User experience has in recent years become more and more central to the creation and optimisation of digital assets. In fact, its rise mirrors the web’s own development from a largely static one-way communication platform to the interactive, immersive and mobile internet we recognise today. The most common definition of UX (and the one we feel most fitting) is that UX is ‘the overall experience of a person using a product such as a website or computer application, especially in terms of how easy or pleasing it is to use’.
Whose responsibility is UX?
Take a second to think of a time you were navigating a website or mobile app and you ran into glitches, bugs or an exhaustingly long loading time every time you tried to enter a new page. Frustrating, right? Research indicates that this can have an enormous effect on a business’s bottom line, not to mention customer retention.
So, who failed in this regard? It’s hard to say for sure. UX is a job that should be handled by multiple individuals from multiple backgrounds and, more often than not, failed UX is the result of one person trying to fill too many roles. This can be due to budget constraints or simply the business lacking the talent to fill these roles.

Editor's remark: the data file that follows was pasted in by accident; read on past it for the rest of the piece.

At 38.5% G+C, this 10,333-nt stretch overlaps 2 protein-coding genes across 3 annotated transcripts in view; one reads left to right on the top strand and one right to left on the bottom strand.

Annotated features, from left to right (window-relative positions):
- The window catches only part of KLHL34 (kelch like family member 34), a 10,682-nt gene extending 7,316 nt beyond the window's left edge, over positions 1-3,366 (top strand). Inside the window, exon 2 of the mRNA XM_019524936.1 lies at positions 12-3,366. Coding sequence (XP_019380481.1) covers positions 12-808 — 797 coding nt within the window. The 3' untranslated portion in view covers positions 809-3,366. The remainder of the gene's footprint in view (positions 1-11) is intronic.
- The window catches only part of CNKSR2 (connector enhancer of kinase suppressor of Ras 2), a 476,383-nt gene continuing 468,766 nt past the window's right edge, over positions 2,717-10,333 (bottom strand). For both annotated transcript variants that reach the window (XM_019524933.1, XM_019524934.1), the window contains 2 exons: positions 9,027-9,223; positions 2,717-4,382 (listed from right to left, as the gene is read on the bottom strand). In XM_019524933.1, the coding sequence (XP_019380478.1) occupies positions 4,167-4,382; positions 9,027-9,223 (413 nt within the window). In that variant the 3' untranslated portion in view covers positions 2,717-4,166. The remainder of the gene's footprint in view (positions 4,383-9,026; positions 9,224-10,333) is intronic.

Since UX is such a complex factor in web development, it requires expertise from a few different sources. Alongside user experience designers, creative directors will define the look and feel of the digital asset, while business analysts and developers will worry about the functionality and how it will be delivered.
In simple terms, UXD’s do the ‘why’, creative designers so the ‘what’ and developers do the ‘how’. Project managers will then often be involved to ensure that the work meets its milestones and deadlines – through this method the team remains focused on the problem that the software or site is trying to solve.
Luckily, Macrison has spent years developing the talent and resources to handle UX design for clients in house, cost-effectively, and innovatively. Macrison specialises in agile UX development methods, which means we have the capacity to react quickly to change. This gives us a distinct advantage over other marketing suppliers who are stuck in the traditional sequential development model, who are slower and less reactive to change.
Agile emphasises collaborative working, where the different disciplines sit next to each other to ease communication and speed up the pace of delivery.
The importance of context
Context has become vitally important because of the proliferation of devices that people use to access the internet, and the fact that digital is becoming the primary for so much of our lives. Understanding how, where and when your users are interacting with you is vital to providing them with the best experience.
We can no longer assume that because we have built a great website we will satisfy all users. Mobile users will have a different view, will interact through touch rather than a keyboard or mouse, may be interrupted by calls or messages and are more likely to be looking to absorb content rather than make a purchase, as compared to a desktop user. Appreciating these context differences is crucial to creating a great experience